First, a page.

United States v. Lopez-Patino

No. 05-10252 | 9th Cir. | Mar 31, 2006


Roberto Lopez-Patino (“Lopez-Patino”) appeals his conviction and sentence for illegal reentry into the United States after removal in violation of 8 U.S.C. § 1326. We affirm.

The district court did not err in articulating its analysis of the 18 U.S.C. § 3553(a) sentencing factors. Although, post -Booker, district courts are required to consider the factors found in § 3553(a), this does not necessitate a specific articulation of each factor separately, but instead calls for a showing that the district court considered the statutorily-designated factors in imposing the sentence. United States v. Knows His Gun, 438 F.3d 913" court="9th Cir." date_filed="2006-02-15" href="https://app.midpage.ai/document/united-states-v-sylvester-norman-knows-his-gun-iii-793411?utm_source=webapp" opinion_id="793411">438 F.3d 913, 918 (9th Cir.2006). The record demon *840states that the district court sufficiently considered the § 3553(a) factors in imposing Lopez-Patino’s sentence.

Lopez-Patino also argues that, in light of Booker, the district court is free to grant the additional one-level downward departure for acceptance of responsibility found in U.S.S.G. § 3El.l(b) without the requisite motion from the government. However, at least one of our sister circuits has explicitly refused to extend the central holding of Booker to § 3E1.1(b). See United States v. Smith, 429 F.3d 620" court="6th Cir." date_filed="2005-11-23" href="https://app.midpage.ai/document/united-states-v-larico-lamar-smith-792471?utm_source=webapp" opinion_id="792471">429 F.3d 620, 628 (6th Cir.2005). Nevertheless, even assuming that the district court had the discretion to award a § 3El.l(b) sentence reduction in the absence of a motion from the government,1 the court did not abuse its discretion by denying the departure in this case, because, as the court noted, LopezPatino had not been timely in assisting the prosecution in its case. The § 3El.l(b) downward departure is designed to reward those defendants that have assisted authorities in a manner that avoids expending time and expense in preparation for trial. U.S.S.G. § 3E1.1, Application Note 6.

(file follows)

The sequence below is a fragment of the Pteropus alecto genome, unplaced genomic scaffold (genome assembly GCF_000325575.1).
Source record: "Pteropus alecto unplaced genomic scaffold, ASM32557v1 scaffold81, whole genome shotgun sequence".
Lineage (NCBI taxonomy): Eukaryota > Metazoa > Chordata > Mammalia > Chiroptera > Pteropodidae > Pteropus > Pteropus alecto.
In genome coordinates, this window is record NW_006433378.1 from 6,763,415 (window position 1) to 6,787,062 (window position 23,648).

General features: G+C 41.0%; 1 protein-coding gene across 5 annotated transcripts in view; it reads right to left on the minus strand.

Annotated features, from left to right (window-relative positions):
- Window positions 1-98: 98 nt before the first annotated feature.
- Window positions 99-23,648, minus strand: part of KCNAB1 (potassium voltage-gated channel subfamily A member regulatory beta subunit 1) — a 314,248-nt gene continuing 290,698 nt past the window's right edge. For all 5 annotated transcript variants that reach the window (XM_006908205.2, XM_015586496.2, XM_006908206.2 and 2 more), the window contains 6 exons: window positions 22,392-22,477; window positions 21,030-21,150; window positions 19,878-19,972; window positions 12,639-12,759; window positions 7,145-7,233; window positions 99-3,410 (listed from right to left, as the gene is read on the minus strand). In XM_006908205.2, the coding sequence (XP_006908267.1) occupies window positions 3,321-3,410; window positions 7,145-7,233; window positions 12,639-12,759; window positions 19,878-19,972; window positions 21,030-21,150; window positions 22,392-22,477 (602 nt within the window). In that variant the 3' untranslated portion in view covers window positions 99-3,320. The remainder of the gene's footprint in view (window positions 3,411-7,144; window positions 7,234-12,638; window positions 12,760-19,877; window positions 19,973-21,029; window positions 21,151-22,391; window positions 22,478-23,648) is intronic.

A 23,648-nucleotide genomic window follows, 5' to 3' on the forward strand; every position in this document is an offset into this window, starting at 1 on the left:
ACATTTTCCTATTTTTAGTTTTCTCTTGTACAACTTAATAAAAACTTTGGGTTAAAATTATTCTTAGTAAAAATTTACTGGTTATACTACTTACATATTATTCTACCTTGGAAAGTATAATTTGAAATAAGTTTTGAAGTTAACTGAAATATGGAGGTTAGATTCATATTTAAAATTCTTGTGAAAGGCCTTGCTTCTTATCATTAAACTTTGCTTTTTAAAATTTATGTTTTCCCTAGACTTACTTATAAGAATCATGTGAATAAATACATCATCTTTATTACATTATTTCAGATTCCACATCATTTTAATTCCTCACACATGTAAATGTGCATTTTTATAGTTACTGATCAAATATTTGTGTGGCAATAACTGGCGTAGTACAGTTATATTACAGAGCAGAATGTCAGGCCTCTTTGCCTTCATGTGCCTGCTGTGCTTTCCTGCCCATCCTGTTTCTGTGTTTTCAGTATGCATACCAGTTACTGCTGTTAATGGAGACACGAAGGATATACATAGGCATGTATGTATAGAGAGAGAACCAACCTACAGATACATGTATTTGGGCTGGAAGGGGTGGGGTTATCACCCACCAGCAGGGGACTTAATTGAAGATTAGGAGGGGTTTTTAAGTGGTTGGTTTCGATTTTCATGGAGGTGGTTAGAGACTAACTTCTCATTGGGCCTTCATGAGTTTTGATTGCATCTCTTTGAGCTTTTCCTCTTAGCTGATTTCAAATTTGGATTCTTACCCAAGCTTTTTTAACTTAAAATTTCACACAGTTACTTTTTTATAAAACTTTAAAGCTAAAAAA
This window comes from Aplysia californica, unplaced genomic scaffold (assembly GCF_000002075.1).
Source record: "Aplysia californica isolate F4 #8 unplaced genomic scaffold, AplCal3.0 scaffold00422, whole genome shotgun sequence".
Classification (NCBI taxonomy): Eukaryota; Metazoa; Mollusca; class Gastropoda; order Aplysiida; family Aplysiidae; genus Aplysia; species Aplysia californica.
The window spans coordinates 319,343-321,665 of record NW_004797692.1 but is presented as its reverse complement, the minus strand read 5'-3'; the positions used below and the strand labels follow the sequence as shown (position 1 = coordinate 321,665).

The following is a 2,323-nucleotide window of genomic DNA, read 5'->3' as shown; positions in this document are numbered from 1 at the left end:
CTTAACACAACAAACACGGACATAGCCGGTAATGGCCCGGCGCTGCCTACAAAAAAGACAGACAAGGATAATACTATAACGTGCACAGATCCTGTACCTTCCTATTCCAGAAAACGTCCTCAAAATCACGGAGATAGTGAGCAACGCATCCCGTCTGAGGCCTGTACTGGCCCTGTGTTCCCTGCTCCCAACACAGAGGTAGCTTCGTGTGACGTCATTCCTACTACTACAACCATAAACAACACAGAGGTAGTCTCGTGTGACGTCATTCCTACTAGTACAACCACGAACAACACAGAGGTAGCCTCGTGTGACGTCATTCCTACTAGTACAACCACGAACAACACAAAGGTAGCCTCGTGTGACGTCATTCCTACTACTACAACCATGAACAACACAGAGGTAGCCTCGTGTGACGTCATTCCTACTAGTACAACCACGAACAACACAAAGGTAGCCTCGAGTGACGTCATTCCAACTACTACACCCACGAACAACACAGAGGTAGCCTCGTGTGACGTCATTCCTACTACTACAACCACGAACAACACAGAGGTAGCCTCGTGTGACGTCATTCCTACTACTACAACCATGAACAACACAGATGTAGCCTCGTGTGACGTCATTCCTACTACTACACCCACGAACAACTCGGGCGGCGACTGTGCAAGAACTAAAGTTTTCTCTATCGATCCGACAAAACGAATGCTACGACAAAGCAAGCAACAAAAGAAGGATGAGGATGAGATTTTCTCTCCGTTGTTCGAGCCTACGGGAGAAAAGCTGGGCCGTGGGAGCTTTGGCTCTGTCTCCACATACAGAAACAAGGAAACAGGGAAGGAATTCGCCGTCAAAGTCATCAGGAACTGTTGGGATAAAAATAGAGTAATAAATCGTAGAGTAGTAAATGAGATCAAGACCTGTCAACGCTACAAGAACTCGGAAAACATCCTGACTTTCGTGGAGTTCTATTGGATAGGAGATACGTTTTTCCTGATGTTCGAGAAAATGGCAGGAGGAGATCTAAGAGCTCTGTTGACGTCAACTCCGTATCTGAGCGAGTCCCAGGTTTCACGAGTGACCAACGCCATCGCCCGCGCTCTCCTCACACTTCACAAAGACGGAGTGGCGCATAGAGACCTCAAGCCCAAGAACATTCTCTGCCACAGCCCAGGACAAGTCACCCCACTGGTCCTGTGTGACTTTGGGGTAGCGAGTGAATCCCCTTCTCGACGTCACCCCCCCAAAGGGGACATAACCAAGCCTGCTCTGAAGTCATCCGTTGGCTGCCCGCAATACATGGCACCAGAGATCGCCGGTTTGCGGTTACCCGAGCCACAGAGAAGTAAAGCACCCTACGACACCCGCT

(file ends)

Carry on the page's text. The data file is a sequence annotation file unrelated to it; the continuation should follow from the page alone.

Finally, the district court did not abuse its discretion by admitting into evidence two sworn statements provided by Lopez-Patino, even though they contained virtually the same information. In reviewing the district court’s decision, we weigh the probative value of the evidence against the danger of unfair prejudice to the defendant and considerations of undue delay, waste of time, or needless presentation of cumulative evidence. United States v. Crosby, 75 F.3d 1343" court="9th Cir." date_filed="1996-04-02" href="https://app.midpage.ai/document/united-states-of-america-plaintiff-appellee-v-phillip-crosby-defendant-appellant-712222?utm_source=webapp" opinion_id="712222">75 F.3d 1343, 1346-47 (9th Cir. 1996). In addition, Rule 403 favors the inclusion of evidence—excluding it only if the probative value is “substantially outweighed” by these risks. Fed.R.Evid. 403.

Given the government’s high burden of proof, and the statements’ vulnerability to attacks on their reliability, it was not an abuse of discretion for the district court to admit both statements. Because they were given at two different times, the probative value of the two separate but consistent statements was quite high. Furthermore, the trial began with jury selection in the morning and ended with a verdict on the same day. In addition, the government introduced only seven documents and relied on testimony from only three witnesses. Therefore, there was little danger of an undue delay or waste of time in this case.


This disposition is not appropriate for publication and may not be cited to or by the courts of this circuit except as provided by 9th Cir. R. 36-3.

. The district court appears to have also made such an assumption, denying the request for the additional departure on the merits rather than on the basis that the government had failed to make the required motion.